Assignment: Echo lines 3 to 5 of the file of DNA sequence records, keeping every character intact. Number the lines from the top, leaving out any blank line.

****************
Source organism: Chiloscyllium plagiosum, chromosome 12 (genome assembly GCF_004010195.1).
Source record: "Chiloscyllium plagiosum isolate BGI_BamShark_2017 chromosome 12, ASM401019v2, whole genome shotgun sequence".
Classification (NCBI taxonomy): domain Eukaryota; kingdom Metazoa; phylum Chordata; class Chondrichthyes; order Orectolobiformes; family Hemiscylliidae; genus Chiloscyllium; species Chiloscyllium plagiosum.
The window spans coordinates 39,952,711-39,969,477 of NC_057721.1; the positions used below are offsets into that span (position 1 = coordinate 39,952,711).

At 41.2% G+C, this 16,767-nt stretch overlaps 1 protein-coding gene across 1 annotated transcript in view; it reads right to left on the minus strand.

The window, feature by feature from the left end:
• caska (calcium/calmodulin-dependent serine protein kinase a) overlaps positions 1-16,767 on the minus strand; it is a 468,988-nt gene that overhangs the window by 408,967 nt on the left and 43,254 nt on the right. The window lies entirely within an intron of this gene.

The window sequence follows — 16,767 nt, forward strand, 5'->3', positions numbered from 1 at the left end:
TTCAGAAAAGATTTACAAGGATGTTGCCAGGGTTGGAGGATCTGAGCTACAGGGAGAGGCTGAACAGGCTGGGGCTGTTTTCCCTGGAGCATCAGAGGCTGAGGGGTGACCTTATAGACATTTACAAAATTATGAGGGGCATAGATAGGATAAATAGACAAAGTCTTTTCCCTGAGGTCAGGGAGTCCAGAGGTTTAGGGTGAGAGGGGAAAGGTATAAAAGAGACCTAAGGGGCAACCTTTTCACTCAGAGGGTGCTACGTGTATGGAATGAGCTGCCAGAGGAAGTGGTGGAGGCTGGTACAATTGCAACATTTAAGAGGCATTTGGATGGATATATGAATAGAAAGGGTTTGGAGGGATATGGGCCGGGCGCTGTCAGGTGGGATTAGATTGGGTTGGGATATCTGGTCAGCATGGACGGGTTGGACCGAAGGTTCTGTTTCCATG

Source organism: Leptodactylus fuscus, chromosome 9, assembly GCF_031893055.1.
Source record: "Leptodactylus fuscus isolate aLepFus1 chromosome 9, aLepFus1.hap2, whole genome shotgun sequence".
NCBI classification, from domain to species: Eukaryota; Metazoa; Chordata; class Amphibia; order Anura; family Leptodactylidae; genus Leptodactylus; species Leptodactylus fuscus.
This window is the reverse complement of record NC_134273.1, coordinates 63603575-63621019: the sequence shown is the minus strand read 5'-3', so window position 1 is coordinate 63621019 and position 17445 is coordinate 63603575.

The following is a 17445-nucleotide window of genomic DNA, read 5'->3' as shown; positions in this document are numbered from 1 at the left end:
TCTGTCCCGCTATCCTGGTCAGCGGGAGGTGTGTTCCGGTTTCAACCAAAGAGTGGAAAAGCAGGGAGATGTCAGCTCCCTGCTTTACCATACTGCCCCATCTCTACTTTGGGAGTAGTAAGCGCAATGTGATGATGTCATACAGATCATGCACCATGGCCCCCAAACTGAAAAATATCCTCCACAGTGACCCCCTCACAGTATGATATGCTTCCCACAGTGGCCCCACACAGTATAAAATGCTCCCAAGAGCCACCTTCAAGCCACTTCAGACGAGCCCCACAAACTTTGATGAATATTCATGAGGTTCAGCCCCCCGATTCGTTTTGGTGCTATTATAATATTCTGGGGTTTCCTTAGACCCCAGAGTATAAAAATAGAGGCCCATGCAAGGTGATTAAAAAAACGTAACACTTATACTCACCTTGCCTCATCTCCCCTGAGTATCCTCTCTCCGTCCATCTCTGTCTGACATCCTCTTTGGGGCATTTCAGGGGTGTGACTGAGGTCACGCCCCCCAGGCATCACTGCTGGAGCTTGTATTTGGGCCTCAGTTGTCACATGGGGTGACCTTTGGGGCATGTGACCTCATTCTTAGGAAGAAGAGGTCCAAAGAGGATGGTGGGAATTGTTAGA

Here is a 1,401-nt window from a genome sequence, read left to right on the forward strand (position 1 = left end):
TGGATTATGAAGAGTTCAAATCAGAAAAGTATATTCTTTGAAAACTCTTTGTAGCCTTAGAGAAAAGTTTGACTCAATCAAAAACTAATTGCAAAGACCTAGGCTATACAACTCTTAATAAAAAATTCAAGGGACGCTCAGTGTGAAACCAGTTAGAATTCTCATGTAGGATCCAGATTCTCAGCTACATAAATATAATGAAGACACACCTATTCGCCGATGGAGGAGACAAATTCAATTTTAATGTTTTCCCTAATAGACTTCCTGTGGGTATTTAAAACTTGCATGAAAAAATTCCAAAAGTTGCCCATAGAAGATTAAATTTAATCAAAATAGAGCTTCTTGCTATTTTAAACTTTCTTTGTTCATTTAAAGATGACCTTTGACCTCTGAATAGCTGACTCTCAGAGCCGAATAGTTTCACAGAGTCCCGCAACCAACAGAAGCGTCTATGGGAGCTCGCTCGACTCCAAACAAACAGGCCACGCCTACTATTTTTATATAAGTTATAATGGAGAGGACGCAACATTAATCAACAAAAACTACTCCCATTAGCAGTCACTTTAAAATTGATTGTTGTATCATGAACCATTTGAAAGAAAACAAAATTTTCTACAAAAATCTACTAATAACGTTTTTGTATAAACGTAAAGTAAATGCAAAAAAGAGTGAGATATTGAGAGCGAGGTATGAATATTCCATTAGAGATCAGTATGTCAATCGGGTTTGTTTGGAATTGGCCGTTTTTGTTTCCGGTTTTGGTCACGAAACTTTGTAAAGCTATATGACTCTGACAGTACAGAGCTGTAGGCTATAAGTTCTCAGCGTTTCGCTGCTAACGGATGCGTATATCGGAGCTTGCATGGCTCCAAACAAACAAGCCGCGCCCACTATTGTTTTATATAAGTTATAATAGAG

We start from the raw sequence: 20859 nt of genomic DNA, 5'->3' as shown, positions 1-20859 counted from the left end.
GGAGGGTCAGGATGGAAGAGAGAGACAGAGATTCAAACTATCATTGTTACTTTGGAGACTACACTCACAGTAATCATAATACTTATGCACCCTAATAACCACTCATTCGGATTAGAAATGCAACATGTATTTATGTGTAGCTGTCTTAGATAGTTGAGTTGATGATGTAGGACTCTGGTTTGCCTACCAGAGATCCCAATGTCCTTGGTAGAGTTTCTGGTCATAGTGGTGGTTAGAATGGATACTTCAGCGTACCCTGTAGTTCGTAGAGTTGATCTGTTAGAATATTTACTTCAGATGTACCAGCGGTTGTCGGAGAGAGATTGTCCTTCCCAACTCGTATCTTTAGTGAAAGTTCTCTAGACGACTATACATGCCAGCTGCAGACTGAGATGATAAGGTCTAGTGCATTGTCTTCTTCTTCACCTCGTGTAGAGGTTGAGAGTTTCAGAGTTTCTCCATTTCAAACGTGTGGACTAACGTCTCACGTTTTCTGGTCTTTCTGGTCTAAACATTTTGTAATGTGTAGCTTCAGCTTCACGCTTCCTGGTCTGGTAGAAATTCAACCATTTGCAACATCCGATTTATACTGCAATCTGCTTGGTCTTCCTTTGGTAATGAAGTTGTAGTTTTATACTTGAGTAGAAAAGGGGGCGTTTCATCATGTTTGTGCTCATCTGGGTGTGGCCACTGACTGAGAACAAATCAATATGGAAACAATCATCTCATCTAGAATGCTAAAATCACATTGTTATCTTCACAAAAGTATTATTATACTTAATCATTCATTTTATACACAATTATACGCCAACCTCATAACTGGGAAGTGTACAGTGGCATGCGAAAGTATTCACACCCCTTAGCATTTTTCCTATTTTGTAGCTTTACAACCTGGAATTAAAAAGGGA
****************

Classification (NCBI taxonomy): domain Eukaryota; kingdom Metazoa; phylum Chordata; class Chondrichthyes; order Orectolobiformes; family Hemiscylliidae; genus Chiloscyllium; species Chiloscyllium plagiosum.
The window spans coordinates 39,952,711-39,969,477 of NC_057721.1; the positions used below are offsets into that span (position 1 = coordinate 39,952,711).

At 41.2% G+C, this 16,767-nt stretch overlaps 1 protein-coding gene across 1 annotated transcript in view; it reads right to left on the minus strand.